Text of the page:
the stores, so as to be ready to start next morning for their various destinations. 
Mr. Chapman, in charge of two two-horsed waggons, left about 2.30 on the 5th for 
Villersexel and the neighbourhood. On the morning of the 6th Mr. Tyler with 
the two fours started for Baume les Dames and environs ; Mr. Kennett with his two 
pairs for Montbeliard and district. On the 6th and 7th I gave out requisitions to 
the following hospitals in the town : — 

L'Hotel Dieu, 130 sick and wounded French. 
L'Ecole Normale, 48 French. 

L'Ambulance Seminaire, 200 French and Germans. 
L' Ambulance Elysee, 200 French and Germans. 

" The Germans are by far in the minority in the two latter hospitals. As a tram 
started for Belfort on the morning of the 6th, I thought it a good opportunity of 
sending some stores, which I had heard they were in need of, to that town. 
Mr. Rawson went in charge of ;thcm, and found that real want did exist, and that 
what I had sent was most thankfully received ; he brought back a requisition from 
Lure, about halfway to Belfort, which I have complied with, and have this morning 
sent Captain Norman there with Mr. Chapman's two waggons, which returned on 


the evening of the 6th ; yesterday (7th) a French Abbe and the Doctor of one of the 
French hospitals here came to me and informed me that about 150 French sick and 
wounded would arrive here in the morning-, and that, as they would be billeted in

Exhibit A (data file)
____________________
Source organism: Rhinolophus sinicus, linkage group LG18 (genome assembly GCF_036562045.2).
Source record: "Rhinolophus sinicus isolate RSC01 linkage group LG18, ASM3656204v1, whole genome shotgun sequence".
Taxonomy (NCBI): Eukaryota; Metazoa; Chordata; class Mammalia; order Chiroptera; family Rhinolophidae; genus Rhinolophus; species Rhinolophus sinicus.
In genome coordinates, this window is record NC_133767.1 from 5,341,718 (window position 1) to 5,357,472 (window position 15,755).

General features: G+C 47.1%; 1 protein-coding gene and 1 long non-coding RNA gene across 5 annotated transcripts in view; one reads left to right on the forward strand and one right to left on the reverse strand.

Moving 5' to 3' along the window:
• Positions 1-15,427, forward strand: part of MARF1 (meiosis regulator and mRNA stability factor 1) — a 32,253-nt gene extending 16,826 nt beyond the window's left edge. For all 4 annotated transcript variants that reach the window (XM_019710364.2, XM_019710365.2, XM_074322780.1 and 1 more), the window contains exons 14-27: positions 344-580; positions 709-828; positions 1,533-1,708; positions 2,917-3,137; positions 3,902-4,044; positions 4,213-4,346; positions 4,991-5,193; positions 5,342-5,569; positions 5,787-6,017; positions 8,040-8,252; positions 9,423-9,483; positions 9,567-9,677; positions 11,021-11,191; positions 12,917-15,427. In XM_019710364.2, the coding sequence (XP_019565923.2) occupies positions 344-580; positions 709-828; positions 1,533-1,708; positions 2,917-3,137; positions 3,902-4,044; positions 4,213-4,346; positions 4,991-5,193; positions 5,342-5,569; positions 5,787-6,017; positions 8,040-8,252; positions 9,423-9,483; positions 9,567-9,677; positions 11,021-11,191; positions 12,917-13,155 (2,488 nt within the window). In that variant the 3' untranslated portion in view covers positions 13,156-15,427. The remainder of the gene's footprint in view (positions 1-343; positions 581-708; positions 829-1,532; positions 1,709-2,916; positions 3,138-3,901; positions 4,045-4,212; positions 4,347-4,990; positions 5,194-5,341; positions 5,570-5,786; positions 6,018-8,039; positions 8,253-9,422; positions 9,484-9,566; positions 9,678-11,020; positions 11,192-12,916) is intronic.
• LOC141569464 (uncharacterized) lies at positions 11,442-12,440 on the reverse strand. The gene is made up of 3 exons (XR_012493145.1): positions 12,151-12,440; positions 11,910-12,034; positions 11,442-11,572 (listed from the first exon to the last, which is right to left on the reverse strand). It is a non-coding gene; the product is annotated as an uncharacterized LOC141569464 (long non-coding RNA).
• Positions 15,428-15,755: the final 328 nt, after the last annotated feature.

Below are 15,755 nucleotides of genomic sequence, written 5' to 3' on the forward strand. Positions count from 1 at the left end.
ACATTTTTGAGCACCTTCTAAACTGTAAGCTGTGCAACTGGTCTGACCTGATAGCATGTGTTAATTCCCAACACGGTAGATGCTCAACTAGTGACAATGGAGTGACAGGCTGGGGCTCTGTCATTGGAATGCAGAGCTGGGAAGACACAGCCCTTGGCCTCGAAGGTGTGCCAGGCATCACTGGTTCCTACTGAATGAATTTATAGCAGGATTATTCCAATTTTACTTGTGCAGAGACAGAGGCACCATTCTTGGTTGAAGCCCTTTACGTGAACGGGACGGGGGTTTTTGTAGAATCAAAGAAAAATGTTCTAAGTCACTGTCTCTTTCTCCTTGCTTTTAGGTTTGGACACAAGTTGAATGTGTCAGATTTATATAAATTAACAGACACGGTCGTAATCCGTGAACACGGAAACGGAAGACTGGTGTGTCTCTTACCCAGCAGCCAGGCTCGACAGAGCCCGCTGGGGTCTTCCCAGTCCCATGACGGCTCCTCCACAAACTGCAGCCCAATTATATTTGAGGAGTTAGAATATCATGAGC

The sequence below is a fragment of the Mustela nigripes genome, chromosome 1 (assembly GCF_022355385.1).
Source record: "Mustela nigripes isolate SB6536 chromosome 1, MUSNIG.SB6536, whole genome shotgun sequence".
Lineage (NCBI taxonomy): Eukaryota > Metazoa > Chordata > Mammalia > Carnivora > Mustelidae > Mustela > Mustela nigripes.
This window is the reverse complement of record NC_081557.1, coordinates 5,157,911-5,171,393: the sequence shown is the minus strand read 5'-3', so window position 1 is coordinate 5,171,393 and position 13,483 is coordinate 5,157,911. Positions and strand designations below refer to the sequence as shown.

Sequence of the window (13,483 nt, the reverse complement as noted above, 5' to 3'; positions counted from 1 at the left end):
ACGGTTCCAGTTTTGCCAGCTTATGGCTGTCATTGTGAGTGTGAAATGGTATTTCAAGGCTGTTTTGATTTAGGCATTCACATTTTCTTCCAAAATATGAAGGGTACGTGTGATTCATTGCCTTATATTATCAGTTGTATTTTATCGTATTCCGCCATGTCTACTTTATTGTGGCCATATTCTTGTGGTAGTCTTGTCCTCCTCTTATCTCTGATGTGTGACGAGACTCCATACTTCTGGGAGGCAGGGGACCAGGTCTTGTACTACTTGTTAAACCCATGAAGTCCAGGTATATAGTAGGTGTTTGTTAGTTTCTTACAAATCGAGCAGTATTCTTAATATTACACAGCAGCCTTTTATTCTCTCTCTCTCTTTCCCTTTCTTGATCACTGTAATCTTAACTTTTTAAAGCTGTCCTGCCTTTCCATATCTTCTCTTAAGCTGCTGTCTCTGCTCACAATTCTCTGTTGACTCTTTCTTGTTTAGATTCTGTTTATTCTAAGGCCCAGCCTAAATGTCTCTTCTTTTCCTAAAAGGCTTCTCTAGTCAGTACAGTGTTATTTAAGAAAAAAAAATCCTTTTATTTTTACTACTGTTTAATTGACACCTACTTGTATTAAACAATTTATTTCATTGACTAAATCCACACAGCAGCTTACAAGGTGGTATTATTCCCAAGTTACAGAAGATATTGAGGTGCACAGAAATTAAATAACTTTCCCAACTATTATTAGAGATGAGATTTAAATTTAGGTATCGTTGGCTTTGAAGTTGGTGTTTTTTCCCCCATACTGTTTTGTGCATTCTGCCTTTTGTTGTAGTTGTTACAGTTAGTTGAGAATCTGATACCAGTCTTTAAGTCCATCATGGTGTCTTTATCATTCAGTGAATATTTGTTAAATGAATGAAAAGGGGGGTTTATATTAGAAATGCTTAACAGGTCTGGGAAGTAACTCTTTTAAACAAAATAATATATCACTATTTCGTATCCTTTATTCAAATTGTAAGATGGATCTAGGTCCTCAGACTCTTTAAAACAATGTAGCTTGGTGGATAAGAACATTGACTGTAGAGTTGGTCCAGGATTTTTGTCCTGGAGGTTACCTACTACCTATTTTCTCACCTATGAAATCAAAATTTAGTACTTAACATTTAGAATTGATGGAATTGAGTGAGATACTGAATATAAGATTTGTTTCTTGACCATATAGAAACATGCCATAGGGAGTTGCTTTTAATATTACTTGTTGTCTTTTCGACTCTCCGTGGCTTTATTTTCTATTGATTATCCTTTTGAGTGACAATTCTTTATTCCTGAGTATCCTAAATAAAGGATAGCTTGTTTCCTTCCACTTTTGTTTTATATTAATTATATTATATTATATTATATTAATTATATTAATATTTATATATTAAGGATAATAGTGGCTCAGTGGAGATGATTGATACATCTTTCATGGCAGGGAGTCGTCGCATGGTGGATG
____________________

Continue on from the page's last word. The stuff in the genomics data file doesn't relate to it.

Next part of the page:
various parts of the town, the difficulty in feeding- them in the morning before con- 
tinuing their journey would be great, and besought help from us, I took upon 
upon myself to say that I would provide coffee and food for the whole of them at 
the station. This morning, therefore, I had about 200 lbs. of bread and a quantity 
of sausages cut up, also 9 tins of preserved mutton opened and served out to them, 
and with this a good allowance of coffee to each man. They were all most grateful, 
and the doctor in charge thanked the Society most heartily for what had been done. 

" I may also mention that when the train of sick and wounded arrived yesterday 
evening, I ordered the only two fourgons that we had hero down to the station to 
assist in transporting some of the worst cases to their various billets, as no carriage 
of any sort is obtainable in the town. Had it not been for our waggons, several 
bad amputation cases would have had to be carried on men's backs, or have been